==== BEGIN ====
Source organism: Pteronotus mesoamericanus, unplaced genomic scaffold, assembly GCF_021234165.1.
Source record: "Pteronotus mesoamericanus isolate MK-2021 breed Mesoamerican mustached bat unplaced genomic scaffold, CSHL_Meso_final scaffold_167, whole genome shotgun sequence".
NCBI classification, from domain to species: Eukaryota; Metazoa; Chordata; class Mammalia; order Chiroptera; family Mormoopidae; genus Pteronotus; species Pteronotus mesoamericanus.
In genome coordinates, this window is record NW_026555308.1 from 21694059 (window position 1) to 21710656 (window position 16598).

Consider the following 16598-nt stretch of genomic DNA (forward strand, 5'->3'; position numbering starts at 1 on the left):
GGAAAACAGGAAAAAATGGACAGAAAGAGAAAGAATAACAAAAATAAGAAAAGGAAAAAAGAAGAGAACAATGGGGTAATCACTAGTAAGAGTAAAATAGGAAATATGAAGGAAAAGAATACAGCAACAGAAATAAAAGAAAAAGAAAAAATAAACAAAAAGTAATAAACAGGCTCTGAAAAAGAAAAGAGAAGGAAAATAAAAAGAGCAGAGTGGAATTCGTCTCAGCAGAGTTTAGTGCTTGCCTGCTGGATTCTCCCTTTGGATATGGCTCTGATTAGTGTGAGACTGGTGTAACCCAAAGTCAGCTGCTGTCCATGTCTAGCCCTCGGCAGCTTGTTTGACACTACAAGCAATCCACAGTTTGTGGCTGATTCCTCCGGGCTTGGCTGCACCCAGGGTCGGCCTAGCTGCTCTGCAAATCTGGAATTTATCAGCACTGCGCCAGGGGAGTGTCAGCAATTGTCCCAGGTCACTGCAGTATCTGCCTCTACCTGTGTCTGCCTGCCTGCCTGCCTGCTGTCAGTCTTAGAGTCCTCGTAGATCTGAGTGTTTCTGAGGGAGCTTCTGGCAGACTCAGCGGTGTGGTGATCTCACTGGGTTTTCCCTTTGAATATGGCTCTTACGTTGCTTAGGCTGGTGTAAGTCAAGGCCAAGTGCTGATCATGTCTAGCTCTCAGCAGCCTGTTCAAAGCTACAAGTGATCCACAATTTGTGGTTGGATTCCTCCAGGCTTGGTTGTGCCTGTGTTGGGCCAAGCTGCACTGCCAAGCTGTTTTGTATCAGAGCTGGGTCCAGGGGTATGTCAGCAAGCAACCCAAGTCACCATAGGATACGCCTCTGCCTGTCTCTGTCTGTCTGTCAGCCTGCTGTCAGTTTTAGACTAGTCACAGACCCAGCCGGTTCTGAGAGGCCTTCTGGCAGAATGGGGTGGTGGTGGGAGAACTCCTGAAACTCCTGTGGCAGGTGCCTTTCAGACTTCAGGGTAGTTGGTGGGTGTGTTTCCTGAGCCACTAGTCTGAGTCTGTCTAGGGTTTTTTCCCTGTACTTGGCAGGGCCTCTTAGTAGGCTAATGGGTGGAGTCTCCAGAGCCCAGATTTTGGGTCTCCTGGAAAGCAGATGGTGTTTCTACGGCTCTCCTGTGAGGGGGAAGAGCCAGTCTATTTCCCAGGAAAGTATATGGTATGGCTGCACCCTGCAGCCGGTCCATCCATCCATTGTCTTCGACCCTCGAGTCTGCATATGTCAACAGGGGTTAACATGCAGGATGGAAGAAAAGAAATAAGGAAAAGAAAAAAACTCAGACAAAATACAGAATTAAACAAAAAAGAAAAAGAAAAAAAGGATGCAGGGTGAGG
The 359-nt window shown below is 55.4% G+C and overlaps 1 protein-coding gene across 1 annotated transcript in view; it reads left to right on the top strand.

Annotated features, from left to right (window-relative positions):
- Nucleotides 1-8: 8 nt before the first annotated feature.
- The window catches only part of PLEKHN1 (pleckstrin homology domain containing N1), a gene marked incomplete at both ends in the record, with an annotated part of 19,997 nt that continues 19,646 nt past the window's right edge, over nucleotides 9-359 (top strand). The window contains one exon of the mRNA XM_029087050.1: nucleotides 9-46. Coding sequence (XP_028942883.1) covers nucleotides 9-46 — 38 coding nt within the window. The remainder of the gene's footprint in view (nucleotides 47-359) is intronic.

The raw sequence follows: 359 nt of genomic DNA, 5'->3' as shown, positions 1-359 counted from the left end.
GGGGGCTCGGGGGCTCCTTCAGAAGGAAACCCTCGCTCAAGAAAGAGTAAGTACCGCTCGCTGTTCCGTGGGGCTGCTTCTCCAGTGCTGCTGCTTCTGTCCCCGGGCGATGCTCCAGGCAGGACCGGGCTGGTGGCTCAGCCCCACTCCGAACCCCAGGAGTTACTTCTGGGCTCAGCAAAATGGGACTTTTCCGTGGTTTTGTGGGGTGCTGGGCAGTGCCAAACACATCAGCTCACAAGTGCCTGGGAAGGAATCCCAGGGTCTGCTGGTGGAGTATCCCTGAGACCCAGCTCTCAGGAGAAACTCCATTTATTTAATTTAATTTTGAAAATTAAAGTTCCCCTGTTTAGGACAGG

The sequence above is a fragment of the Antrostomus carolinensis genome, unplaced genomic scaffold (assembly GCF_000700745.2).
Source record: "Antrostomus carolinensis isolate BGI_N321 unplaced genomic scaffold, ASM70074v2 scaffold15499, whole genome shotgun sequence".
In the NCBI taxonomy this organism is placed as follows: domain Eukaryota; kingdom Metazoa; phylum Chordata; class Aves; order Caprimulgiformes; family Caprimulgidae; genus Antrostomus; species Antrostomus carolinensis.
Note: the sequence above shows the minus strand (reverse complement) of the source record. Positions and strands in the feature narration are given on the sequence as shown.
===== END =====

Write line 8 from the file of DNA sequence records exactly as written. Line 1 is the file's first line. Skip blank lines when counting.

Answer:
Annotated features, from left to right (window-relative positions):